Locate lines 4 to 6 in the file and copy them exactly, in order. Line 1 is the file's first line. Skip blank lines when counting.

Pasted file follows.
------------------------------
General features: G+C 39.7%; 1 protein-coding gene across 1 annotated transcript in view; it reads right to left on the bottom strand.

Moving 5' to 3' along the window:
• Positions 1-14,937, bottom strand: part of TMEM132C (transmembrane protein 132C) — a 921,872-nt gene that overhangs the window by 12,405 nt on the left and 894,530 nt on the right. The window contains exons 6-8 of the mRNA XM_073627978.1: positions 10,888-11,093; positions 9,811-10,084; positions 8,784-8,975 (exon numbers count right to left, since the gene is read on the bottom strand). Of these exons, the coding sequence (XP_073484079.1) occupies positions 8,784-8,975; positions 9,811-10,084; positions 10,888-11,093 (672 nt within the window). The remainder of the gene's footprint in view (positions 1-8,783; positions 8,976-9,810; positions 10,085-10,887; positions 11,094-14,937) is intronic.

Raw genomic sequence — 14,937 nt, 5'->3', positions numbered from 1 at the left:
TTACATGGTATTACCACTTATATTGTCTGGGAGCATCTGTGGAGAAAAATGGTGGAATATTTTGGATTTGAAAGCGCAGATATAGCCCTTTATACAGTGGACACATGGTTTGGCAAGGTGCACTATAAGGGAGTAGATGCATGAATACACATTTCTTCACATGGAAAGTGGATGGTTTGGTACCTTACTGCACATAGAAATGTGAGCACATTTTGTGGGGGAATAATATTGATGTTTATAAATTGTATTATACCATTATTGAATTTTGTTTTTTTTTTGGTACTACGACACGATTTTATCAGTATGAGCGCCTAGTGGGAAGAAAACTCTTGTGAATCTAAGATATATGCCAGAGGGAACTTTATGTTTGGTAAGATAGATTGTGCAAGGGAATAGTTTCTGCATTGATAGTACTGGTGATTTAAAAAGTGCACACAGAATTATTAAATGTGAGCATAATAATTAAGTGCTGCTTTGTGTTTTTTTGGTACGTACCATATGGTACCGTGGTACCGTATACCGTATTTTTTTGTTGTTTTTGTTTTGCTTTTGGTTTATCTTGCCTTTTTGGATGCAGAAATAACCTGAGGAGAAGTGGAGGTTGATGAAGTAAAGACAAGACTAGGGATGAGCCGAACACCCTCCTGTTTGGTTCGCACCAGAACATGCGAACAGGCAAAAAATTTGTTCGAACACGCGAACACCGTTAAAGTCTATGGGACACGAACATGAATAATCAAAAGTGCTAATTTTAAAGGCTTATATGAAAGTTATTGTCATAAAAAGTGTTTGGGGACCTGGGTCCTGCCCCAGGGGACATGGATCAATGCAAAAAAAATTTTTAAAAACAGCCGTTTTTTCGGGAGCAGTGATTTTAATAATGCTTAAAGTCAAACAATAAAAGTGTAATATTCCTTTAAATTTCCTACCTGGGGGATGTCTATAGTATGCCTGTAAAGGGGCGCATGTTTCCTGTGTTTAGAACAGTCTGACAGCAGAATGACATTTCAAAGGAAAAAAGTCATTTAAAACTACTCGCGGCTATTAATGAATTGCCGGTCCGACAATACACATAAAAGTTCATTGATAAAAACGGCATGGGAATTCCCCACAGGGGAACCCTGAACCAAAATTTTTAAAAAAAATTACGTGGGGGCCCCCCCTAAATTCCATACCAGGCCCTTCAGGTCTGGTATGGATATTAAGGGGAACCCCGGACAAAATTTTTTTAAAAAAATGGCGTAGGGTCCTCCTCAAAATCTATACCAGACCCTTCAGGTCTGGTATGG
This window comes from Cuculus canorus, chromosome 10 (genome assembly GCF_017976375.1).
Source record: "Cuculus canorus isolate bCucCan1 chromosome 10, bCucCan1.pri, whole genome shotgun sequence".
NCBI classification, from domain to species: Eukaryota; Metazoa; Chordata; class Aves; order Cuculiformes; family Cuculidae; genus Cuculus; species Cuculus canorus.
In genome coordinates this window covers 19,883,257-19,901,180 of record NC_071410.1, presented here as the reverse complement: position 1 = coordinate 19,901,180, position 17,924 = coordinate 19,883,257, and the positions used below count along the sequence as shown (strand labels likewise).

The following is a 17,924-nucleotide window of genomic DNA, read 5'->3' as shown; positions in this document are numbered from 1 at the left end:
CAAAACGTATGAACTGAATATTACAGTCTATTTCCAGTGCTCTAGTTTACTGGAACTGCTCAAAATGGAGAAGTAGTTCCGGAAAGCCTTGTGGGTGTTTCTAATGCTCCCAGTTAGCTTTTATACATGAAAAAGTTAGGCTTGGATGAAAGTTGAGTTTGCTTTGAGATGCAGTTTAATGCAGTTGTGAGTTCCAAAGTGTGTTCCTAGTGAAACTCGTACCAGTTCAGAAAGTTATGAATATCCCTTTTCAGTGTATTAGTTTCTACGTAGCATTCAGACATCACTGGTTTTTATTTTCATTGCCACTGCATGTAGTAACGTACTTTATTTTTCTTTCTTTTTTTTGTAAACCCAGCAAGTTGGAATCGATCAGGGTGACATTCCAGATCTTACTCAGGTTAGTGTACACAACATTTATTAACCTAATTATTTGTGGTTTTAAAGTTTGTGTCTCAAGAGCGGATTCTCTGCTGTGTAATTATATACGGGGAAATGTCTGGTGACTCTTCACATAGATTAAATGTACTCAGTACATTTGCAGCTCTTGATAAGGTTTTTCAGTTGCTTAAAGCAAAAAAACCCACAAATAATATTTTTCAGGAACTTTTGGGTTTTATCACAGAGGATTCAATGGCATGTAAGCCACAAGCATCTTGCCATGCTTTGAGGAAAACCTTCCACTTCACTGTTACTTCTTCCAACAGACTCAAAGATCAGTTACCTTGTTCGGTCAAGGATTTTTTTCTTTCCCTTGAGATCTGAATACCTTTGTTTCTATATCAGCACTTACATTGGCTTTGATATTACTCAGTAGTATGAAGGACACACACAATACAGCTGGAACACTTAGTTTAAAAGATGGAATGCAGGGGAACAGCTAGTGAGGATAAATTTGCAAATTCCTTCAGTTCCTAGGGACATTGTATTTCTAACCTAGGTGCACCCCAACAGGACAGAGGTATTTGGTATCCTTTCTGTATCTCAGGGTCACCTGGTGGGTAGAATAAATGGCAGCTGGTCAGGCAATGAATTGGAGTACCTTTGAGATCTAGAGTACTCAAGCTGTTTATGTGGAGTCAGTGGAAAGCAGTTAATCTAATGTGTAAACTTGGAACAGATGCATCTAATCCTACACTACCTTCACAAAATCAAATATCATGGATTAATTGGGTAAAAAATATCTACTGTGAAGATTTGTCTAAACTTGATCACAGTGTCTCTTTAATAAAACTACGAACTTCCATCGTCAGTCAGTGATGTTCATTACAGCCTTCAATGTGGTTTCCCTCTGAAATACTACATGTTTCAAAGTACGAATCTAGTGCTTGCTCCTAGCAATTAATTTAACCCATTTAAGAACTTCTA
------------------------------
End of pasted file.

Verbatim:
Raw genomic sequence — 14,937 nt, 5'->3', positions numbered from 1 at the left:
TTACATGGTATTACCACTTATATTGTCTGGGAGCATCTGTGGAGAAAAATGGTGGAATATTTTGGATTTGAAAGCGCAGATATAGCCCTTTATACAGTGGACACATGGTTTGGCAAGGTGCACTATAAGGGAGTAGATGCATGAATACACATTTCTTCACATGGAAAGTGGATGGTTTGGTACCTTACTGCACATAGAAATGTGAGCACATTTTGTGGGGGAATAATATTGATGTTTATAAATTGTATTATACCATTATTGAATTTTGTTTTTTTTTTGGTACTACGACACGATTTTATCAGTATGAGCGCCTAGTGGGAAGAAAACTCTTGTGAATCTAAGATATATGCCAGAGGGAACTTTATGTTTGGTAAGATAGATTGTGCAAGGGAATAGTTTCTGCATTGATAGTACTGGTGATTTAAAAAGTGCACACAGAATTATTAAATGTGAGCATAATAATTAAGTGCTGCTTTGTGTTTTTTTGGTACGTACCATATGGTACCGTGGTACCGTATACCGTATTTTTTTGTTGTTTTTGTTTTGCTTTTGGTTTATCTTGCCTTTTTGGATGCAGAAATAACCTGAGGAGAAGTGGAGGTTGATGAAGTAAAGACAAGACTAGGGATGAGCCGAACACCCTCCTGTTTGGTTCGCACCAGAACATGCGAACAGGCAAAAAATTTGTTCGAACACGCGAACACCGTTAAAGTCTATGGGACACGAACATGAATAATCAAAAGTGCTAATTTTAAAGGCTTATATGAAAGTTATTGTCATAAAAAGTGTTTGGGGACCTGGGTCCTGCCCCAGGGGACATGGATCAATGCAAAAAAAATTTTTAAAAACAGCCGTTTTTTCGGGAGCAGTGATTTTAATAATGCTTAAAGTCAAACAATAAAAGTGTAATATTCCTTTAAATTTCCTACCTGGGGGATGTCTATAGTATGCCTGTAAAGGGGCGCATGTTTCCTGTGTTTAGAACAGTCTGACAGCAGAATGACATTTCAAAGGAAAAAAGTCATTTAAAACTACTCGCGGCTATTAATGAATTGCCGGTCCGACAATACACATAAAAGTTCATTGATAAAAACGGCATGGGAATTCCCCACAGGGGAACCCTGAACCAAAATTTTTAAAAAAAATTACGTGGGGGCCCCCCCTAAATTCCATACCAGGCCCTTCAGGTCTGGTATGGATATTAAGGGGAACCCCGGACAAAATTTTTTTAAAAAAATGGCGTAGGGTCCTCCTCAAAATCTATACCAGACCCTTCAGGTCTGGTATGG
This window comes from Cuculus canorus, chromosome 10 (genome assembly GCF_017976375.1).